• Kalimera, I want some of that fresh soft cheese which you make before Easter.
  • Look, lady, it's called maLAka, and there's nothing to be ashamed of.
This is why we call the Easter kalitsounia 'malakismena'. Don't get it? Ask a Greek to explain it to you - beware of the bewildered look they will give you. It reminds me of going into a toy shop at Christmastime and asking the shop owner for 'kerata' - reindeer horns - for my son's role in the Christmas pageant. Thankfully, the shop assistant was a woman. The best time to buy malaka is in the spring, when lambs start getting 'baggy' (σακκιάζουν) - filling with milk, while having fewer lambs to feed it to.

One of Crete's most famous cheeses is a soft white crumbly creamy cheese called mizithra (also known as pichtogalo - thickened milk), the same kind of cheese that is widely known as ricotta in the West. It's an extremely versatile cheese; it is ubiquitous in Cretan cuisine. It's found on the table instead of feta, used as a spread on bread or rusk, in savoury pie fillings, sweet pie fillings, mixed into baked vegetables, stuffed in rabbits - the list is endless. Although it does not have a very long shelf-life as fresh cheese, it freezes extremely well. It is never bought frozen, but those who have sheep and goats will make it in large quantities; what they don't eat or sell is frozen and used during times when sheep and goats produce less milk. It is not exported, as it is highly sought after by locals and mainland Cretans living away from the island. And that too, like graviera, is never missing from our fridge, either.

Another popular difficult-to-export highly sought after Cretan dairy product is our 100%-fat cream, called staka (στάκα). It comes in clotted form, and is often eaten warmed up as a kind of high-fat (and cholesterol-filled) dip. It is added to a variety of dishes for extra flavour, but it's not exactly healthy. It is also used in festive pies. One of the most popular recipes using staka is to place a small amount in a saucepan and cook fried eggs in it (sunny side up). It is also used to make the filling in stuffed roast lamb wrapped with vine leaves. Staka can also be heated so that the yellow oily liquid it contains is drained off and turned into butter. This is called stakovoutiro (στακοβούτηρο). Stakovoutiro is used in the same way as butter, although not many people prefer it these days because of its high fat content. In the days when the average farmer used to walk the same number of kilometers that the average farmer of today now drives, eating staka was a form of energy. Nowadays, most Haniotes still use staka in the festive season in traditional festive recipes.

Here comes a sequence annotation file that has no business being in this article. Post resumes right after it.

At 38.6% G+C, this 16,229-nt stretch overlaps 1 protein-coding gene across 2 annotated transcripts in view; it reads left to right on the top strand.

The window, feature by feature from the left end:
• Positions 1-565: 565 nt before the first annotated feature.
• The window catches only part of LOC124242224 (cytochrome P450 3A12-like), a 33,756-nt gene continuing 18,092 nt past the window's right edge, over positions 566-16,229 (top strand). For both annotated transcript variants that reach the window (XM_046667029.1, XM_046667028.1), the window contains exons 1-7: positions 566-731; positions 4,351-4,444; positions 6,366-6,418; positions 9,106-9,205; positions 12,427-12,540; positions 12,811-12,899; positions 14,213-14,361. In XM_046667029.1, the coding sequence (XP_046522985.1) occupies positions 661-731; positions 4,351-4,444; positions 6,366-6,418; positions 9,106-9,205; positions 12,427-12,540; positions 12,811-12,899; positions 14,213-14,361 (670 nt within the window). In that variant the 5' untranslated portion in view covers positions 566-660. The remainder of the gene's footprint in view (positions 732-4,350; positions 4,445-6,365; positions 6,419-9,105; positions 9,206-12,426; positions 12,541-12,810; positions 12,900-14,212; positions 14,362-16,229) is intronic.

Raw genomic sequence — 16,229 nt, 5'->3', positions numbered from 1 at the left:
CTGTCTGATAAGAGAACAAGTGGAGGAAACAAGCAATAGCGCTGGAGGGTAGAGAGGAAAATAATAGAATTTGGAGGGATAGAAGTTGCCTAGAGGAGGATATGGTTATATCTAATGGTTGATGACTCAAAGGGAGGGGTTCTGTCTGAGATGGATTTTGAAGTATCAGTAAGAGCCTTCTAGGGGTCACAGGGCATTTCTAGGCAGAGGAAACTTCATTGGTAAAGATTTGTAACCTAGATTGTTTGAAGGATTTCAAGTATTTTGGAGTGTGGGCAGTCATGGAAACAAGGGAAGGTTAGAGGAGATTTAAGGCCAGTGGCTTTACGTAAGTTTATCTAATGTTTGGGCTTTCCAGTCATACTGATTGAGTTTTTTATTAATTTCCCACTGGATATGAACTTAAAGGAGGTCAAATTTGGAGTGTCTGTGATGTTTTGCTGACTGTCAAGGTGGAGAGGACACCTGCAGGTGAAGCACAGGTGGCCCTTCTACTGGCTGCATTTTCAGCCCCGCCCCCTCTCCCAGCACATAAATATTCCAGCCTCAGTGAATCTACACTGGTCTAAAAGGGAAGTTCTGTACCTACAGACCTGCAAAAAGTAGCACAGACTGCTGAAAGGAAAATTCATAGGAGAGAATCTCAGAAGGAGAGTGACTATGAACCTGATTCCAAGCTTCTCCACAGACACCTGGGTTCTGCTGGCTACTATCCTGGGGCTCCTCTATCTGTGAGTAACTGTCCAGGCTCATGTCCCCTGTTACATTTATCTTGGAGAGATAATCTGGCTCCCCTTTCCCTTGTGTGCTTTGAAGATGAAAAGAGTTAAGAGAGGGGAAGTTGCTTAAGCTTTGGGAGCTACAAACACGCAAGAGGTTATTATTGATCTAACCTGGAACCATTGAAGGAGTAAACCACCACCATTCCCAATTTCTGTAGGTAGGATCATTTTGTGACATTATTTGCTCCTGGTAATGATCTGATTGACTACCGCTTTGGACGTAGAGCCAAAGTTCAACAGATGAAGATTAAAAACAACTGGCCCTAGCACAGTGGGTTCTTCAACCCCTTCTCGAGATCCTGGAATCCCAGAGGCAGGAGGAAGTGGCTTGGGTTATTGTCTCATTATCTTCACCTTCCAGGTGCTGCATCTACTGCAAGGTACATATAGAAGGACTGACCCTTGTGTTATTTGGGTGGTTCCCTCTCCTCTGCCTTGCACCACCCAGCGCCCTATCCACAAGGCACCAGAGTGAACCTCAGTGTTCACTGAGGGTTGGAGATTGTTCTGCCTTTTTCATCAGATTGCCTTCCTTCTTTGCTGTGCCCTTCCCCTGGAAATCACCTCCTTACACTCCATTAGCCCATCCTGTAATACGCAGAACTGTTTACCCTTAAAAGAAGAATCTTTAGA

Why do so many Cretan cheeses resemble other European cheeses, but are unknown by their Greek name in the West? Sadly, this has to do with our history. While France and Italy were living the Renaissance (1300-1600), Greece was being subjugated by the Ottoman Empire (1450-1850), who would have liked to annex Greece as a part of Turkey, whose yoke we managed to shake off only about 100 years ago. While the French and Italians were creating works of artistic importance, the Greeks were begging the Turks not to blow up the Parthenon (but they did it anyway), while Lord Elgin was siphoning off bits of it and shipping it to Britain. The same reasoning underlies other fallacies, like why it took so long for feta cheese to have protected-origin status (October 14, 2005).

The map in the photo comes from a larger map of Europe with an 1897 New York copyright. It was being sold as 'posh' wrapping paper in a shop on the King's Road in Chelsea, London. The assistant wouldn't have understood if I had told her that I was going to hang it up in my kitchen as a reminder of my cultural identity. What is now known as Turkey is labelled Asia Minor, the place where a lot of Greece's culinary heritage was born. Macedonia is not mentioned, but Saloniki is. No need to translate Uskup, is there? (For the uninitiated, it's Skopje.) Crete wasn't even part of Greece at the time (it was formally made a part of Greece on December 1st, 1911).